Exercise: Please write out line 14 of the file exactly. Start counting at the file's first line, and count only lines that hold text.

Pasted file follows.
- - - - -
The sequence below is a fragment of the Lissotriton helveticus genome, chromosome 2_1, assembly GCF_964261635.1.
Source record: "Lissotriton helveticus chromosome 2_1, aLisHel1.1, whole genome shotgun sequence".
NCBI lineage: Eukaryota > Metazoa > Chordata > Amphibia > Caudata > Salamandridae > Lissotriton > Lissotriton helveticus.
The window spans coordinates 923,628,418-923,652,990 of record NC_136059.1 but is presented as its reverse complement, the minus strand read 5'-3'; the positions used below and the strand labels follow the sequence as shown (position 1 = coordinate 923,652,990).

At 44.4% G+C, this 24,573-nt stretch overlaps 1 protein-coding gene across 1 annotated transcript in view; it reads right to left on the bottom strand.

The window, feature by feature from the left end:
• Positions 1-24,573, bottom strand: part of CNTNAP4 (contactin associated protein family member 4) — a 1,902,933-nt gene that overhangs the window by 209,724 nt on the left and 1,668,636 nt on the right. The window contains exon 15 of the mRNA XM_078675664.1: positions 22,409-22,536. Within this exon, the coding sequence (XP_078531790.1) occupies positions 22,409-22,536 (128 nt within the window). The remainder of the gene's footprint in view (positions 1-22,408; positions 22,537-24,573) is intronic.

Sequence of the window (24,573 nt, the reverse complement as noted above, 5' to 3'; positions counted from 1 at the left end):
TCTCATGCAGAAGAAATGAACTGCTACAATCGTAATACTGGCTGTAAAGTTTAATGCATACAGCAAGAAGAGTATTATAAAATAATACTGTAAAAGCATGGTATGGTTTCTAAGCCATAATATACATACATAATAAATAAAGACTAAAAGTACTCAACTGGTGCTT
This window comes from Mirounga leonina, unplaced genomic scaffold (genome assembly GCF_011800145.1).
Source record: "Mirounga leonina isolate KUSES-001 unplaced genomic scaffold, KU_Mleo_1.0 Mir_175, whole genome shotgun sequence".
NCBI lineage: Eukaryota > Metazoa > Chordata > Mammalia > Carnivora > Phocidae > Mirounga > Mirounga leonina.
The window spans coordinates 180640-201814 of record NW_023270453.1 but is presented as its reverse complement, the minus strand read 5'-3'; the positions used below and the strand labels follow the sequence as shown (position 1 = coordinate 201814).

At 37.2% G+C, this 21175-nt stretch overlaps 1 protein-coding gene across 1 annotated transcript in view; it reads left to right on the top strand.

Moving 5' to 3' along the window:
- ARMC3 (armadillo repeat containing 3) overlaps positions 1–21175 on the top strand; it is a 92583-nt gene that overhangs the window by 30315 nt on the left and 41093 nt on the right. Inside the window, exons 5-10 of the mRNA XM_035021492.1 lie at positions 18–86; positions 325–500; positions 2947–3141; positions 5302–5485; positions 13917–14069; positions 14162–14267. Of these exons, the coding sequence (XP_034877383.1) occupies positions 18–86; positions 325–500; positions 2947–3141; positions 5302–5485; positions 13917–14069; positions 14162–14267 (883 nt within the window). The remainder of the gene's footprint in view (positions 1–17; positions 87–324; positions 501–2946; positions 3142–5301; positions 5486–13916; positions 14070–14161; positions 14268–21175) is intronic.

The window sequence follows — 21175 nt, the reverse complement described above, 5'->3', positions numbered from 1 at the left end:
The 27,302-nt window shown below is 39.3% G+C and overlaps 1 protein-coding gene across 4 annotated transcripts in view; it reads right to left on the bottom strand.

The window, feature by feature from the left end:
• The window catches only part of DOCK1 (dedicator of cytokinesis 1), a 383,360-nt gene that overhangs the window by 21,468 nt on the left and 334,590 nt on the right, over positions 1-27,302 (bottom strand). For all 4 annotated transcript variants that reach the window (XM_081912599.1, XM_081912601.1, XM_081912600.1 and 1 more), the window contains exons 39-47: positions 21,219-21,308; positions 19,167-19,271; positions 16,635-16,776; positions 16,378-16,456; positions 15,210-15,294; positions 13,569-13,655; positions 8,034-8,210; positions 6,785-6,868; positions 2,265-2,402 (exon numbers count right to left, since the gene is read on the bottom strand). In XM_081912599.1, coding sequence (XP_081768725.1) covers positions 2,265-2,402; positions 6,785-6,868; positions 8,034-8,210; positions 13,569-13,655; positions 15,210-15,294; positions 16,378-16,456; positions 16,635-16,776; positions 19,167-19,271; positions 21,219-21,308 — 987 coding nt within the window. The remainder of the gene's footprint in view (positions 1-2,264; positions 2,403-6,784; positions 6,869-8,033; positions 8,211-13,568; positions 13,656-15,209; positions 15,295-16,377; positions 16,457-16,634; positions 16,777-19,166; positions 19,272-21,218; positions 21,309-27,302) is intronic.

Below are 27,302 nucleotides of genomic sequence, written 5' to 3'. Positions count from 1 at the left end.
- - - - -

At 37.2% G+C, this 21175-nt stretch overlaps 1 protein-coding gene across 1 annotated transcript in view; it reads left to right on the top strand.